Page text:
BBC News: The CBI is the voice of the large industrial vested interests that oppose the competition and productivity growth that free trade under Brexit will bring – Patrick Minford

Sections of the UK car industry face extinction unless the UK stays in the EU customs union, the president of the CBI has said.

Paul Dreschler also said there was “zero evidence” that trade deals outside the EU would provide any economic benefit to Britain.

He blamed a “tidal wave of ideology” for the government’s Brexit approach.

But the government said it was “focused on delivering a Brexit that works for the whole of the UK”.

“If we do not have a customs union, there are sectors of manufacturing society in the UK which risk becoming extinct,” Mr Dreschler said.

“Be in no doubt, that is the reality.”

He told BBC Radio 4’s Today programme the car industry in particular would suffer unless we get “real frictionless trade”.

[…]

Brexit campaigner Prof Patrick Minford, of the Economists for Free Trade group, said the CBI was “the voice of the large industrial vested interests that oppose the competition and productivity growth that free trade under Brexit will bring, as well as the fall in consumer prices that goes with it”.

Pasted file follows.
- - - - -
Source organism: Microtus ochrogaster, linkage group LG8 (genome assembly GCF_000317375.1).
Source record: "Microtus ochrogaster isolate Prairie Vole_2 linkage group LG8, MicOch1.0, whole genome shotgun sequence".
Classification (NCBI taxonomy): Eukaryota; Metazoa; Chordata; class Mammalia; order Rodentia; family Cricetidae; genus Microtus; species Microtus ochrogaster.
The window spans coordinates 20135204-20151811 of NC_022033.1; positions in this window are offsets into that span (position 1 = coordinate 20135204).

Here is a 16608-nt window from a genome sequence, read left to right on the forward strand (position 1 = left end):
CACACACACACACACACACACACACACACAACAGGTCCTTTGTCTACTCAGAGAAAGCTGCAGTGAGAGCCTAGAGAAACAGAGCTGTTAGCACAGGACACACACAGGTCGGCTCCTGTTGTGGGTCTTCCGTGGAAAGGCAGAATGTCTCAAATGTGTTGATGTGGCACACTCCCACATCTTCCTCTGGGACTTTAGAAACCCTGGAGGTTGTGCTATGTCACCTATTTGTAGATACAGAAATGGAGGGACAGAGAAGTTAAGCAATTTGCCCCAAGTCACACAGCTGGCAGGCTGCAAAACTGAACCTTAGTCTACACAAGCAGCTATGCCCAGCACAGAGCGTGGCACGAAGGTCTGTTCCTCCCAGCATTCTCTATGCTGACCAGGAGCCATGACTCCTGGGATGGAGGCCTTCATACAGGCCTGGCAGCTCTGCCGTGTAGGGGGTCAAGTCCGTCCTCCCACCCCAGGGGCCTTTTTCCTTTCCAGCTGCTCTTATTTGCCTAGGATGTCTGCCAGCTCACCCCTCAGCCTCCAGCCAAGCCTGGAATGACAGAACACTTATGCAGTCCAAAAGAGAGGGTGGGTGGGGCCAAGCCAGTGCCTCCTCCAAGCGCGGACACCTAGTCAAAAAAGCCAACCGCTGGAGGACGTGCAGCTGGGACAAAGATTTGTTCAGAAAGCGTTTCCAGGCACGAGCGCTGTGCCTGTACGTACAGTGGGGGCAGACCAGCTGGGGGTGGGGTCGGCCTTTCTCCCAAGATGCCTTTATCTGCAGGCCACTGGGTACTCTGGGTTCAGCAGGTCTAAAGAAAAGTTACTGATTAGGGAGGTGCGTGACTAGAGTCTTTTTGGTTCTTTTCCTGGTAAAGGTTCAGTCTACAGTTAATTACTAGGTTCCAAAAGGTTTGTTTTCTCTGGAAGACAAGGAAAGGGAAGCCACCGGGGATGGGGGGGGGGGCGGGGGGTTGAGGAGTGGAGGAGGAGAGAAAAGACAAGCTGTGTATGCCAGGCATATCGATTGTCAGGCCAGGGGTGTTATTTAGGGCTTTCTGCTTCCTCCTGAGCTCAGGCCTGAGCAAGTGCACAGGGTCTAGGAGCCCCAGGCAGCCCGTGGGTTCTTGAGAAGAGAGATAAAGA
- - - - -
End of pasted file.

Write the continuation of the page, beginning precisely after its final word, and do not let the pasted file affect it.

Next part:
“It also opposes lighter regulation that enables small businesses to compete with the big CBI incumbents. Also it loves cheap unskilled EU labour instead of having to use and train UK workers.

“The CBI has a long history of opposing good economics: from monetarism, through union reform, to leaving the ERM. It even wanted us to join the euro.

“The outgoing president Dreschler is as wrong as so many of his predecessors.”

Professor Minford added: “Precisely what Brexit will do is remove the EU protectionism and excessive regulation that is holding back our economy, not just in trade but in bold innovation generally, in bio-technology, in AI, in energy, in finance and much else.

“The gains from our potential free trade agreements are well documented. Our calculations put them at 4% of GDP,” he said.

To read the BBC’s report in full, click here.

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